Aging is a fact of life that can be resisted, but never outrun, so the smarter tactic is generally to embrace the wisdom that comes from having witnessed so many years passing by. Those who do so recognize that it is better to be the grand old oak towering over the land than the small, scampering squirrel hiding acorns within it.
Our greatest songwriters are like those grand oaks, each album marking a ring of time’s passage. Living legends like Kris Kristofferson, John Prine, Rodney Crowell, and Willie Nelson come to mind, of course, as do icons like Emmylou Harris, Joan Baez, Mary Chapin Carpenter, and Rosanne Cash.
On her latest release, She Remembers Everything, Cash sets her previous explorations of the past aside to share her hard-earned wisdom of the here-and-now from the perspective of a 63-year-old-woman who, like Farmers Insurance, knows a thing or two because she has seen a thing or two.
With production duties handled alternately by Tucker Martine and John Leventhal, She Remembers Everything has a casual confidence to it, much like Cash herself. There’s nothing showy or preachy in her work. Rather, it’s filled with honest and empathetic gazes into the world around her, in all its fragile, flawed glory.
The album opens with “The Only Thing Worth Fighting For,” co-written with Lera Lynn and T Bone Burnett: “Waking up is harder than it seems, wandering through these empty rooms of dusty books and quiet dreams,” Cash sings, adding, “Pictures on the mantle speak your name softly like forgotten tunes, just outside the sound of pain.” There is loss in the verses of these songs. Loss of self and soul, of purpose and patience.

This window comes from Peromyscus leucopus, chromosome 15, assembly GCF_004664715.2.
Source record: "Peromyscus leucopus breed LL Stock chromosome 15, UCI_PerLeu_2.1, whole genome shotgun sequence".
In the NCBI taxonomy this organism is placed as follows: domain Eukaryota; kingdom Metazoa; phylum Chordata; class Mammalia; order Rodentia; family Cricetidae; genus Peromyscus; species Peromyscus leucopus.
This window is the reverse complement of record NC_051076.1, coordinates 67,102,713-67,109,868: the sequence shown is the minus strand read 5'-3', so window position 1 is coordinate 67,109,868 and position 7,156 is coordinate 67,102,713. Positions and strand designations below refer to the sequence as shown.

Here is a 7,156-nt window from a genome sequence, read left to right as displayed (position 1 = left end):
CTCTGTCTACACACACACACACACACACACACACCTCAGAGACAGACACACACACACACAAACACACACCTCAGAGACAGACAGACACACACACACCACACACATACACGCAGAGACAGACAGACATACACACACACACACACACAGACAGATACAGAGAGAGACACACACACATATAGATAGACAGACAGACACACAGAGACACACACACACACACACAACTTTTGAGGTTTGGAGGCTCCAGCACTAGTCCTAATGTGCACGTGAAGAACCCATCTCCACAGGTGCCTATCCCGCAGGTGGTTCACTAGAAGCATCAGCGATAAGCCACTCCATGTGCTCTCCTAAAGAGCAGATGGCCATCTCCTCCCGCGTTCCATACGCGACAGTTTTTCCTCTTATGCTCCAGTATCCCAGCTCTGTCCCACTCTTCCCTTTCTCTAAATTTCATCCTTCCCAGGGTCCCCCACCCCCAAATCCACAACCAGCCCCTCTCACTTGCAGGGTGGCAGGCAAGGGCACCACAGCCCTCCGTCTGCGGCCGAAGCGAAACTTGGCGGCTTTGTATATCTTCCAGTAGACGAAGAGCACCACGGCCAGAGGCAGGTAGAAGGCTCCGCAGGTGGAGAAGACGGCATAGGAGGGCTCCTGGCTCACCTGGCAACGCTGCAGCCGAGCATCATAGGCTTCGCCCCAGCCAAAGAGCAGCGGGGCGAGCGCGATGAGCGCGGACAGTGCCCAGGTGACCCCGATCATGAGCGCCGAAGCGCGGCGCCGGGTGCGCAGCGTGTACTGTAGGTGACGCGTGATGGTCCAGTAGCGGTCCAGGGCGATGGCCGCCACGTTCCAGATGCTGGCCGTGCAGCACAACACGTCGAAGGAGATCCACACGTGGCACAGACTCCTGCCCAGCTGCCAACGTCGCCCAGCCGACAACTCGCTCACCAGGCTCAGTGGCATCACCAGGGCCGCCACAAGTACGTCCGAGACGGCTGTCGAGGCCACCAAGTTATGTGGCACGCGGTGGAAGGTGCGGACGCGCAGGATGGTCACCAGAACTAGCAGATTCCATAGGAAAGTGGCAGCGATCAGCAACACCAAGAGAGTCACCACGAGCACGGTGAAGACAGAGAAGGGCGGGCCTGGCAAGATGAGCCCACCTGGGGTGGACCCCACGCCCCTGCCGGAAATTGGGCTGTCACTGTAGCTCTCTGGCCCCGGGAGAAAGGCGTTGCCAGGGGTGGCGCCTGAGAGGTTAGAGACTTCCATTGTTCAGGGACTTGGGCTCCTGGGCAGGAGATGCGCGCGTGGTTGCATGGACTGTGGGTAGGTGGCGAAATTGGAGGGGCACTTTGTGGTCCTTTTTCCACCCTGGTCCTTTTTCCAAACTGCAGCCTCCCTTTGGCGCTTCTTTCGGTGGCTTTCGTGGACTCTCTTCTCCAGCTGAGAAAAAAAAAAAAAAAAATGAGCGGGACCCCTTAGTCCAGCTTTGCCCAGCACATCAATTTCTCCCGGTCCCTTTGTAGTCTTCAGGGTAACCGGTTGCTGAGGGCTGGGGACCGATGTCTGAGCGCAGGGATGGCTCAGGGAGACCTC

But the losses aren’t from carelessness. More than once, they are the results of thievery — moments and lives stolen by outside forces. The title track, co-written with the wondrous singer/songwriter Sam Phillips, feels like Cash’s entry into the historical #MeToo record on behalf of the whole sisterhood, while “8 Gods of Harlem,” a collaboration with Kristofferson and Elvis Costello, reflects on a trail of bodies caused by gun violence. In music as in life, Cash is not shy about speaking her mind when it comes to injustice.
In between these commentaries, though, she insists that there is a healing balm for all the pain: living a life filled with laughter and love. Whether with birthdays, babies, or bourbon, Cash seeks out joy as resistance to despair. Even so, she also recognizes that “we owe everything… to this rainbow of suffering,” as she acknowledges in the simple rumination that is “Particle and Wave.”
Much like the grand old oak turning its leaves to the sun, Rosanne Cash reaches for the light whenever and wherever she can, all the while understanding that the gnarled bark and broken branches are, like aging, facts of every life.
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